Five Busy Hours of Career Networking
The atmosphere was fun and informal but the goals of those on hand Sunday, July 17, for the Career Center Live open networking event were very serious. For them, it was all about identifying potential career paths and making contacts with potential employers.
Forty companies, including 24 new participants, set up shop on the fourth floor of McCormick Place to interact with students and other job seekers for five hours on Sunday afternoon. The event drew a wide assortment of companies ranging from mainstream players like Mars Inc., PepsiCo, Ingredion, and KraftHeinz as well as some high-profile newcomers to the food industry like plant-based protein companies Hampton Creek and Impossible Foods. The energy was high and the aisles were crowded as students and other job seekers seized the opportunity to interact with food company representatives.
“I’m not actively looking for a job,” said Morrine Omolo, who is about two years away from a PhD in food microbiology from the University of Minnesota Twin Cities. She used the Career Center Live networking event as an opportunity to broaden her exposure to food companies she might not otherwise have known about. “A lot of times, students limit their searches to companies they are familiar with,” she noted. Scoping out a variety of companies at the IFT event may pay dividends she reflected because she gained insights into new and different companies—and may end up applying for jobs at lower-profile companies where she’ll have less competition. “It’s super cool that they [networking event participants] take the time to meet face to face,” she concluded.
Yadhu Guragain, who is doing postdoctoral work at Kansas State University, agreed that the opportunity for a face-to-face meeting with potential employers is valuable—far more effective, in fact, than communicating via phone interviews. Meeting in person gives the interviewer a better sense of your energy and enthusiasm, Guragain noted.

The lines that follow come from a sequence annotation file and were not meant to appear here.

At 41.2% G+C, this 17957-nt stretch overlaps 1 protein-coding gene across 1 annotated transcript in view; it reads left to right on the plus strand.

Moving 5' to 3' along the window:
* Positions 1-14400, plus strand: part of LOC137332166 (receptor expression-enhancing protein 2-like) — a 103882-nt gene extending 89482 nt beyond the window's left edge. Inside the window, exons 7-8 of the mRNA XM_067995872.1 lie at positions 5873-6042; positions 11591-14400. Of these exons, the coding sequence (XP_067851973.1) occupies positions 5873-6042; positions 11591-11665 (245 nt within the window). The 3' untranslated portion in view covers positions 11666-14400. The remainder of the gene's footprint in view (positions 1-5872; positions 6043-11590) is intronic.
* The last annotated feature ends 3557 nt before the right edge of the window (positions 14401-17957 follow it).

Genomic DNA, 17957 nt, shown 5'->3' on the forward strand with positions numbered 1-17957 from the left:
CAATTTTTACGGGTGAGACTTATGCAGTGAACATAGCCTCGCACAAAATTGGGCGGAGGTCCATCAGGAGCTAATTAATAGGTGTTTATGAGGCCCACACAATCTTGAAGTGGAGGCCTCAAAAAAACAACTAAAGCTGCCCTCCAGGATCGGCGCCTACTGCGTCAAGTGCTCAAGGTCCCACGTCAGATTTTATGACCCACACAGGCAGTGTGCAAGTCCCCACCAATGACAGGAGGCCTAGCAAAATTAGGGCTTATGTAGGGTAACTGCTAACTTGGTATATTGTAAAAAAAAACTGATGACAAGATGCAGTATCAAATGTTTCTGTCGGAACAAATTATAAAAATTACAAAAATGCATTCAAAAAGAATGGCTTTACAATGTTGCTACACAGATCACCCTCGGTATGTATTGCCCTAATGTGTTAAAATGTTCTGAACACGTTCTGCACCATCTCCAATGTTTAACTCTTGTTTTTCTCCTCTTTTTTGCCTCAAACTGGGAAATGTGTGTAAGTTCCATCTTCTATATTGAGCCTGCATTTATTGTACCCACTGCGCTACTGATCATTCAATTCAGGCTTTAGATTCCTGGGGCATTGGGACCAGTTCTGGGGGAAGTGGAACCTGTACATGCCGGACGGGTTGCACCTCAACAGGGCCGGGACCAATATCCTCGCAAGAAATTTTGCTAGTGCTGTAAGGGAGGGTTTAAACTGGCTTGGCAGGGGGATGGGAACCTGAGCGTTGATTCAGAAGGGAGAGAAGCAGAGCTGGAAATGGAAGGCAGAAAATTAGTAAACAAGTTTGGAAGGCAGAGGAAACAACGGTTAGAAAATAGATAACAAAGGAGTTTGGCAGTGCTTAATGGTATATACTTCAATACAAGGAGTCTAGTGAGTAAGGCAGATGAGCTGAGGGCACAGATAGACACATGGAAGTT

“I met with a lot of people and they’ve given me some insightful [career] advice,” said Amrita Dutta, who will receive her master’s degree in food safety and technology from the Illinois Institute of Technology in May 2017. Dutta is seeking an internship and she said that most of the employers she spoke with had full-time jobs and not internships to fill, but the knowledge she gained made the experience worthwhile.
Josh Tuinstra, product development innovation manager at Stratas Foods, considers IFT’s Career Center an excellent resource. “We’ve hired quite a few people in our lab through IFT,” he said. At Sunday’s event, Tuinstra said he was looking for “motivated, high-energy people that can come in and make a difference.” He added, “I’m looking for entry-level people, but they don’t stay entry level for long.”
Ingredion is a regular presence at IFT Career Center Live events, and that was true more than ever at IFT16. “This year we brought more of the recruiting team because we saw so many great candidates last year and we wanted to be able to move quickly,” said Christina Konieczka, senior manager of global talent acquisition at Ingredion. And what does Ingredion look for in applicants? Technical skills are a priority, but communication skills are very important as well. “Even if they are in the lab most of their days, they need to be able to translate that [information] to the sales team,” Konieczka continued.
For Danielle Bryant, corporate recruiter for Hisso Sushi, events like IFT’s are a good way to spread the word about the company, which supplies sushi products to supermarkets and foodservice operators. The company is still gaining exposure and Bryant wanted to come into contact with a broader pool of applicants to fill the food safety inspector and regional sales manager positions she’s recruiting for. “I had to figure out how to come to them [applicants],” she noted.
On Monday and Tuesday, July 18–19, more than 400 candidates will participate in prescheduled interviews with employers as part of Career Center Live.